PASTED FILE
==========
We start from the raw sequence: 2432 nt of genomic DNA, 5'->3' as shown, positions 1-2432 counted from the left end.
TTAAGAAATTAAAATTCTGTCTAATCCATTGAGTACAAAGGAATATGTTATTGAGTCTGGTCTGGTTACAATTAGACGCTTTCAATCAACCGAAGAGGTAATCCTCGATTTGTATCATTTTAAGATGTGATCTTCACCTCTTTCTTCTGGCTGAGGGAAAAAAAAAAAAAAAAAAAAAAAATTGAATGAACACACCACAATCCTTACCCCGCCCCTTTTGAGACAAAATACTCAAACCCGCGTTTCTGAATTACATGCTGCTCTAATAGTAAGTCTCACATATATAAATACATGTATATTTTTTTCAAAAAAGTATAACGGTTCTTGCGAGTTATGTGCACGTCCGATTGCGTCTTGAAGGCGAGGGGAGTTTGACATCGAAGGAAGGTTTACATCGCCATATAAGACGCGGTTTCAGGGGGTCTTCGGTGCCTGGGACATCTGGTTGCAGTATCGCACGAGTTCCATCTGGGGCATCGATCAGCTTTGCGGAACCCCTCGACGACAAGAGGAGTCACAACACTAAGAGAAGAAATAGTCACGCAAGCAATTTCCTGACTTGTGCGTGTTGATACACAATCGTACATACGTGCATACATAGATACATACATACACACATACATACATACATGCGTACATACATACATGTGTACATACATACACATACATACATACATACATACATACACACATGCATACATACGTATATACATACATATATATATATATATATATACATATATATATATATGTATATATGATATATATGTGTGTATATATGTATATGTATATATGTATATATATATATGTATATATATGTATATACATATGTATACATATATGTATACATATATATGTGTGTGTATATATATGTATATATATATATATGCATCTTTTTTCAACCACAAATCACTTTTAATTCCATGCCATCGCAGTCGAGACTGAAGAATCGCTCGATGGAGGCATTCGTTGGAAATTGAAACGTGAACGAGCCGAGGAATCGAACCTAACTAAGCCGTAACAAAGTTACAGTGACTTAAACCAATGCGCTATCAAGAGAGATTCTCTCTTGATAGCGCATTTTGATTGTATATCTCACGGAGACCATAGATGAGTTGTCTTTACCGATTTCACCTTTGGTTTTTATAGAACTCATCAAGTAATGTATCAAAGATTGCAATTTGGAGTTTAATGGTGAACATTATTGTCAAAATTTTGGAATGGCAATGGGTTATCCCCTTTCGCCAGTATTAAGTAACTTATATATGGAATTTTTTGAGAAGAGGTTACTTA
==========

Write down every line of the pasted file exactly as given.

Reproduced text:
We start from the raw sequence: 2432 nt of genomic DNA, 5'->3' as shown, positions 1-2432 counted from the left end.
TTAAGAAATTAAAATTCTGTCTAATCCATTGAGTACAAAGGAATATGTTATTGAGTCTGGTCTGGTTACAATTAGACGCTTTCAATCAACCGAAGAGGTAATCCTCGATTTGTATCATTTTAAGATGTGATCTTCACCTCTTTCTTCTGGCTGAGGGAAAAAAAAAAAAAAAAAAAAAAAATTGAATGAACACACCACAATCCTTACCCCGCCCCTTTTGAGACAAAATACTCAAACCCGCGTTTCTGAATTACATGCTGCTCTAATAGTAAGTCTCACATATATAAATACATGTATATTTTTTTCAAAAAAGTATAACGGTTCTTGCGAGTTATGTGCACGTCCGATTGCGTCTTGAAGGCGAGGGGAGTTTGACATCGAAGGAAGGTTTACATCGCCATATAAGACGCGGTTTCAGGGGGTCTTCGGTGCCTGGGACATCTGGTTGCAGTATCGCACGAGTTCCATCTGGGGCATCGATCAGCTTTGCGGAACCCCTCGACGACAAGAGGAGTCACAACACTAAGAGAAGAAATAGTCACGCAAGCAATTTCCTGACTTGTGCGTGTTGATACACAATCGTACATACGTGCATACATAGATACATACATACACACATACATACATACATGCGTACATACATACATGTGTACATACATACACATACATACATACATACATACATACACACATGCATACATACGTATATACATACATATATATATATATATATATACATATATATATATATGTATATATGATATATATGTGTGTATATATGTATATGTATATATGTATATATATATATGTATATATATGTATATACATATGTATACATATATGTATACATATATATGTGTGTGTATATATATGTATATATATATATATGCATCTTTTTTCAACCACAAATCACTTTTAATTCCATGCCATCGCAGTCGAGACTGAAGAATCGCTCGATGGAGGCATTCGTTGGAAATTGAAACGTGAACGAGCCGAGGAATCGAACCTAACTAAGCCGTAACAAAGTTACAGTGACTTAAACCAATGCGCTATCAAGAGAGATTCTCTCTTGATAGCGCATTTTGATTGTATATCTCACGGAGACCATAGATGAGTTGTCTTTACCGATTTCACCTTTGGTTTTTATAGAACTCATCAAGTAATGTATCAAAGATTGCAATTTGGAGTTTAATGGTGAACATTATTGTCAAAATTTTGGAATGGCAATGGGTTATCCCCTTTCGCCAGTATTAAGTAACTTATATATGGAATTTTTTGAGAAGAGGTTACTTA